• Patrick: Yeah, we were fixated on darkness and evil, like the bands who influenced us.

MettleAngel: I think you were more mature than the so-called Satanic acts. I truly loved the cover art painting with its Medieval depiction of Bubonic pestilence, evoking such horror and the plague of procreation.

  • Patrick: We were definitely more pretentious back then, I concede with our fascination with witch burnings, and whatnot, we may not have seemed too creative or original.

MettleAngel: I disagree, and when 'Consumin' came out, it was so brutal and intense. This allowed me to follow Martin into Asphyx. I still think you did an awesome job when you assumed vocal and lyrical duties on your crowning achievement 'Testimony Of The Ancients'.

  • Patrick: I wanted to sing with a brutal edge which is still understandable.

MettleAngel: I love your vocals which are discernible, and yet harsh enough to affect the music. Is 'Testimony' a concept album, with all its atmospheric intros / outros and other impure acts?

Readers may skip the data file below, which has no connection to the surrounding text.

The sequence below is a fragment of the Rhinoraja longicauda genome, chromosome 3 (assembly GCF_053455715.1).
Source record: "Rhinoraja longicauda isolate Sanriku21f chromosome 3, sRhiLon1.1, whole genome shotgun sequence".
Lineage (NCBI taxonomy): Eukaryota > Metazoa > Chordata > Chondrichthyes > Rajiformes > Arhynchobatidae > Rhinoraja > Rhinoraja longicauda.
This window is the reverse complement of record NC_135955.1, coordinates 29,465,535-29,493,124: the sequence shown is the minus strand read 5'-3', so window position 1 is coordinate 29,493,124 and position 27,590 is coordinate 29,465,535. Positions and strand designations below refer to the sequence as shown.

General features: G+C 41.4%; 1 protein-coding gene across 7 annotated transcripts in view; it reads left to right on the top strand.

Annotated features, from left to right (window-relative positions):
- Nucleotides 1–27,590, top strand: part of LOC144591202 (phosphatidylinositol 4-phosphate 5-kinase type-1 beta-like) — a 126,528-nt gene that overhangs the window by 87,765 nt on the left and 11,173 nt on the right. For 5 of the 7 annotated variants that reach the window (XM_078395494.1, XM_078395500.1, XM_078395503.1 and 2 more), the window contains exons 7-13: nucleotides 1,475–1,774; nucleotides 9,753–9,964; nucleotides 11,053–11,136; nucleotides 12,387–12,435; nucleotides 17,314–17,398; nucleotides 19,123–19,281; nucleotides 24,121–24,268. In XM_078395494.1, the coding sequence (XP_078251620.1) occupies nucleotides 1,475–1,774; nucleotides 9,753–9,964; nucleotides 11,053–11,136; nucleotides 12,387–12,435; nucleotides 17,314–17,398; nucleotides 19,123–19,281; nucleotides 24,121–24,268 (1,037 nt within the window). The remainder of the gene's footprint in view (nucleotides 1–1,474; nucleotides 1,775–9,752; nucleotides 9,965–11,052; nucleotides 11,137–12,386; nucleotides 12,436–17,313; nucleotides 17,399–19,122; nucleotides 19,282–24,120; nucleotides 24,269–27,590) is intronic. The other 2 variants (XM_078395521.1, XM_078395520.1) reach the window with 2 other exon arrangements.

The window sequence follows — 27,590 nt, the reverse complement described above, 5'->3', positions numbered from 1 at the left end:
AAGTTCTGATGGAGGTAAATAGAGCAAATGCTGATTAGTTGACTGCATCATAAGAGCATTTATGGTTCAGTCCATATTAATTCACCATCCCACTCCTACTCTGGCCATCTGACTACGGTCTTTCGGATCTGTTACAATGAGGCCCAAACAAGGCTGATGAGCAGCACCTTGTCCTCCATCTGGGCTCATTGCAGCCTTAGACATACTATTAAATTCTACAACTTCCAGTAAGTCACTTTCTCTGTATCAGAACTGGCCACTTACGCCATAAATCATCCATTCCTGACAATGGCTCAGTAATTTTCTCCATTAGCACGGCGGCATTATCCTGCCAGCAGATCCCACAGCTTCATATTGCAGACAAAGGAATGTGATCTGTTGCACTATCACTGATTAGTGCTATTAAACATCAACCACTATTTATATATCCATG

• Patrick: Thank You for acknowledging my vocal attributes, and how I choose to sing. Actually, no "Testimony' is not a concept album, but all those extras do tend to link together the songs, even if some selections like "Impure" are in bad taste, really.

MettleAngel: You have to imagine hearing this on cassette for the first time, as it was quite prolific, and a bit silly. It definitely flows better on CD, as I can skip the orgiastic endeavours.